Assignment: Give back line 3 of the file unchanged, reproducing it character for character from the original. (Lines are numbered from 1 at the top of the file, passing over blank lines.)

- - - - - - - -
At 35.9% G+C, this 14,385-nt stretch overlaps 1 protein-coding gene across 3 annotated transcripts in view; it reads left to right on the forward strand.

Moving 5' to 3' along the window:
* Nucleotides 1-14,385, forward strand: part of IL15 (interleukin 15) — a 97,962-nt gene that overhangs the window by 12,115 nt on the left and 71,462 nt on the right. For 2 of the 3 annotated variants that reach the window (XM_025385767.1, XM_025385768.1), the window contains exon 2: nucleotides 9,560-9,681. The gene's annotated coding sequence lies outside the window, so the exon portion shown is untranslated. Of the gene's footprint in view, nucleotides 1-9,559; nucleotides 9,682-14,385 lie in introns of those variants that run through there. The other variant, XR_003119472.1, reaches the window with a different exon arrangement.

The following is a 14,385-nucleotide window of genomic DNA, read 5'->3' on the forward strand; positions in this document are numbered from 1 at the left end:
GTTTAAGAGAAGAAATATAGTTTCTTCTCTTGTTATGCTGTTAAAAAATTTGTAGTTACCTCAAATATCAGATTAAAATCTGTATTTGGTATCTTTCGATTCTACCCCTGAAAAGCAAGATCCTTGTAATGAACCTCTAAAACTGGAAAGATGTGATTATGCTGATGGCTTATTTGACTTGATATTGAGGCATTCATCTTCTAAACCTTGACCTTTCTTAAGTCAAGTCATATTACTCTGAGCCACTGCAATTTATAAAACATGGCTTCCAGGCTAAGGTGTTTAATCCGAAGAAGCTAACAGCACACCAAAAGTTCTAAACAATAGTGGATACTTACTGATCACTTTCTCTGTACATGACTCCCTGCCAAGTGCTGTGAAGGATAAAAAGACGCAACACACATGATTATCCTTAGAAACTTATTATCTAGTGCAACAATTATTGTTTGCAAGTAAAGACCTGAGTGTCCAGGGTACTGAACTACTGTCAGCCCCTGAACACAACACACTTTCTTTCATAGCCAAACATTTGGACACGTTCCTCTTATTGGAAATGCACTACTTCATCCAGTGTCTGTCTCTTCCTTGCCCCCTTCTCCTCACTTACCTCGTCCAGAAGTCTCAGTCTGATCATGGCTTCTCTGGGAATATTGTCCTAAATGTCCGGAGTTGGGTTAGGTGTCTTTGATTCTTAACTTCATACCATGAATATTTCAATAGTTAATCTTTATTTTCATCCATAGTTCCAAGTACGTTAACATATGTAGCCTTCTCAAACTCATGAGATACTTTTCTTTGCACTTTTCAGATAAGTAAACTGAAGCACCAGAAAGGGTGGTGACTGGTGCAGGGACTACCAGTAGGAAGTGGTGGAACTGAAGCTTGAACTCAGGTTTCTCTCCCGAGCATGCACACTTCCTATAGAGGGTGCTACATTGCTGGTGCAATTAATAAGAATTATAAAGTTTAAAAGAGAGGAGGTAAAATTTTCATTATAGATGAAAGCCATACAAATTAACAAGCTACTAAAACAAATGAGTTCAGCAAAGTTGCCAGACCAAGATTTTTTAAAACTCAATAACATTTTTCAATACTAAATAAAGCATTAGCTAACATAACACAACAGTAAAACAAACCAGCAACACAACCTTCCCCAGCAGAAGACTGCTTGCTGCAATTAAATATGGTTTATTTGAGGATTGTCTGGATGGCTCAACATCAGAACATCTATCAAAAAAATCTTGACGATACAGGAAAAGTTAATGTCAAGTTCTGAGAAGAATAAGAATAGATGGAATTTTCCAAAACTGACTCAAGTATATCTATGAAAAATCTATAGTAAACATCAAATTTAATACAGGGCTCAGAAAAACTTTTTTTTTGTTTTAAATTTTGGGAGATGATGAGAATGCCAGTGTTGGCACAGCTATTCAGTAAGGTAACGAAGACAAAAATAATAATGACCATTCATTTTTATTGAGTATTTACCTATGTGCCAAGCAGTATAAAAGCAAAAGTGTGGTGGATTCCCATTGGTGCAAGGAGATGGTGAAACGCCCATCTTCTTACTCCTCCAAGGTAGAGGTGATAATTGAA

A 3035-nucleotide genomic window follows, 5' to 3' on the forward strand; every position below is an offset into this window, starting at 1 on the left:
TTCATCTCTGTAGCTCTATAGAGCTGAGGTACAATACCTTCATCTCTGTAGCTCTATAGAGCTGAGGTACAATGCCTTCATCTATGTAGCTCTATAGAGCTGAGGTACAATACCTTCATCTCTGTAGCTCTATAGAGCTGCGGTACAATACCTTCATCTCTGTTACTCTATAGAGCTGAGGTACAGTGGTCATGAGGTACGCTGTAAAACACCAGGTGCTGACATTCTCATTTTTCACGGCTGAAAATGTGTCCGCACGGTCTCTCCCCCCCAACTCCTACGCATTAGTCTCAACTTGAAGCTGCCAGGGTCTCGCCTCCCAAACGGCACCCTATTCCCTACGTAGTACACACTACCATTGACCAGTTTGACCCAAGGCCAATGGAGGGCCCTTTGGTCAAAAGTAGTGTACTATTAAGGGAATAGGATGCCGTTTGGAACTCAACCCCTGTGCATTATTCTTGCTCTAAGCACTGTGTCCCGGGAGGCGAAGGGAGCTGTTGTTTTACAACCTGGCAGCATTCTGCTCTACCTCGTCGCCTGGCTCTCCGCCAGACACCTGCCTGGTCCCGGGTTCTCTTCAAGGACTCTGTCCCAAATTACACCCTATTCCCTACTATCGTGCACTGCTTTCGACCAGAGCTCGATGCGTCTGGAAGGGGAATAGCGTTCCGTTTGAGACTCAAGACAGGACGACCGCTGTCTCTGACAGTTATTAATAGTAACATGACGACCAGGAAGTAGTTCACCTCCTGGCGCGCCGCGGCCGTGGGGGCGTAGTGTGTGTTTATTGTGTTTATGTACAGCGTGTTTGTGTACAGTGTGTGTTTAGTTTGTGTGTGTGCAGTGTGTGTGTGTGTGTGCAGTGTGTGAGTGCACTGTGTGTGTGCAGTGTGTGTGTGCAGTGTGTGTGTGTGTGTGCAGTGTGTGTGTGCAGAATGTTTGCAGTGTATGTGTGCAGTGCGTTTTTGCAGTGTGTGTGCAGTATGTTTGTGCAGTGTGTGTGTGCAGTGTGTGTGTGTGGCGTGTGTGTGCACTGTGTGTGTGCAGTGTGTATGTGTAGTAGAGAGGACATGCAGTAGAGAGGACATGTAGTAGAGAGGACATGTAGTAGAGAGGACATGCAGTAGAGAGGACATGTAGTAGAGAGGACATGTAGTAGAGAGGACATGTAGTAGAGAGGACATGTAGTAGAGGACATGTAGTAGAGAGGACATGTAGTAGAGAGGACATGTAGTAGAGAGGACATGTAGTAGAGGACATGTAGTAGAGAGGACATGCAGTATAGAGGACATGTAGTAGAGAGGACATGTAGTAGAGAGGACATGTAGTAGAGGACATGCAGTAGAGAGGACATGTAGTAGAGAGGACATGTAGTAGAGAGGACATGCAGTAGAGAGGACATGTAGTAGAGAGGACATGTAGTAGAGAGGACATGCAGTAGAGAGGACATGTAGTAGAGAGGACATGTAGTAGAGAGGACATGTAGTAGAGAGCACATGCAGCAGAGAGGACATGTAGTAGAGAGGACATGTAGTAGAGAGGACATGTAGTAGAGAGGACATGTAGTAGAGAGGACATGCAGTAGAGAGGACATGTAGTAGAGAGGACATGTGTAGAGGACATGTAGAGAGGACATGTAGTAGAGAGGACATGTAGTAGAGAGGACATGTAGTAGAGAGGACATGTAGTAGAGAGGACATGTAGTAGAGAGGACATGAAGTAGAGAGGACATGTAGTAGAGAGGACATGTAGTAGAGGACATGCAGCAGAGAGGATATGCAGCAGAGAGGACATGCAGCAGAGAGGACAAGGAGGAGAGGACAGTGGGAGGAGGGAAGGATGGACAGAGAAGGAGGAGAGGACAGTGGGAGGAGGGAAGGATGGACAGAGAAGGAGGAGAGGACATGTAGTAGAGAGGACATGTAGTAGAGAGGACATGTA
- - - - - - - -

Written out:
* Nucleotides 1-14,385, forward strand: part of IL15 (interleukin 15) — a 97,962-nt gene that overhangs the window by 12,115 nt on the left and 71,462 nt on the right. For 2 of the 3 annotated variants that reach the window (XM_025385767.1, XM_025385768.1), the window contains exon 2: nucleotides 9,560-9,681. The gene's annotated coding sequence lies outside the window, so the exon portion shown is untranslated. Of the gene's footprint in view, nucleotides 1-9,559; nucleotides 9,682-14,385 lie in introns of those variants that run through there. The other variant, XR_003119472.1, reaches the window with a different exon arrangement.